NETHERLANDS – Dutch pension funds' average coverage ratio dropped from 104% to 102% in June due to falling equity markets, according to figures from Mercer.
Edward Krijgsman, monitoring team leader at the consultancy, pointed out that both the MSCI World and Europe indices had fallen by approximately 2% over the month.
Dutch schemes' average funding level already dropped by 3 percentage points to 104% in May, based on the official accounting rate for liabilities – the three-month average of the forward curve with the application of the ultimate forward rate (UFR).
Krijgsman attributed the drop in particular to investor uncertainty over central banks' willingness to continue with various quantitative-easing measures.
Last month, the official accounting rate rose slightly from 2.63% to 2.65%, whereas the market rate – the forward curve for 30-year interest swaps – increased by 7 basis points to 2.57%.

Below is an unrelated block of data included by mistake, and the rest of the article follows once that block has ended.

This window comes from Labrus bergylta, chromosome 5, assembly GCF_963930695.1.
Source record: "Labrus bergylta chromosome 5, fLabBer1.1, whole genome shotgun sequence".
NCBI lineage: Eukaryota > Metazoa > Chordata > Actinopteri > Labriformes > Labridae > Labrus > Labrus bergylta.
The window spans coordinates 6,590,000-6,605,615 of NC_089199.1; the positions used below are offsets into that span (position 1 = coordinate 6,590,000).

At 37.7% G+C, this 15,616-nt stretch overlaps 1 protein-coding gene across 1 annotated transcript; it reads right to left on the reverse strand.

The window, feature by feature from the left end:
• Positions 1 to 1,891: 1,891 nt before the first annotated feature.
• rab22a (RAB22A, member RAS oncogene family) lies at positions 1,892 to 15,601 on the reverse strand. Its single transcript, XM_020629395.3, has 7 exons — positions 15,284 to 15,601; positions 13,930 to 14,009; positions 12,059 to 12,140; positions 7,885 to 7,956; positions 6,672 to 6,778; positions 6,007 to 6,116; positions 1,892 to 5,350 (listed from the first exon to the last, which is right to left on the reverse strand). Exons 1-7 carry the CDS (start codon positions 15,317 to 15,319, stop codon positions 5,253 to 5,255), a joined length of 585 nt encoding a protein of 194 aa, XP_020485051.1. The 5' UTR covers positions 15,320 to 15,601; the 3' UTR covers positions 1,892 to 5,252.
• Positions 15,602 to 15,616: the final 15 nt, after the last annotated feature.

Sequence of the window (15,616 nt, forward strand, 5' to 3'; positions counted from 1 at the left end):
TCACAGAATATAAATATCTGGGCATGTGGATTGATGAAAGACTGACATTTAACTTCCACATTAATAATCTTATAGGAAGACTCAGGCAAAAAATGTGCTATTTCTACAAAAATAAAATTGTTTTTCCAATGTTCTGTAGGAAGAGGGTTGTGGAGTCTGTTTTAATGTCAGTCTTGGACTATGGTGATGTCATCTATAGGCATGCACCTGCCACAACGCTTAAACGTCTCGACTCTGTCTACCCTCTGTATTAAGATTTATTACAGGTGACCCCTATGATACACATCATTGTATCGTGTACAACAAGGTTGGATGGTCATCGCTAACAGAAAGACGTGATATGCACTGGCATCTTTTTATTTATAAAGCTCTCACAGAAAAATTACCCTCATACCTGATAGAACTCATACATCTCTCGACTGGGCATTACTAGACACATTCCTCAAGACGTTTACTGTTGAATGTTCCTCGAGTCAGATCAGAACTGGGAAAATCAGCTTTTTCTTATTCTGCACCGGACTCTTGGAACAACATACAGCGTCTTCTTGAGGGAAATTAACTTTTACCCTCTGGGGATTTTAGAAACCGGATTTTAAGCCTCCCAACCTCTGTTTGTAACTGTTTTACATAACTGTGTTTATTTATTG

Based on the market rate, Mercer calculated the funding at 102.5% on average, as of the end of June.
The €292bn civil service scheme ABP and the €134bn healthcare pension fund PFZW closed the previous month with respective funding ratios of 99% and 102%, it said.
At the end of last week, Aon Hewitt placed the average coverage ratio at no more than 101%.
Dutch pension funds will have to increase their funding levels to at least 105% by the end of this year to avoid any additional rights discounts.
The government has already granted them a two-year extension to the legal three-year term for recovery plans, as well as more favourable terms for accounting liabilities.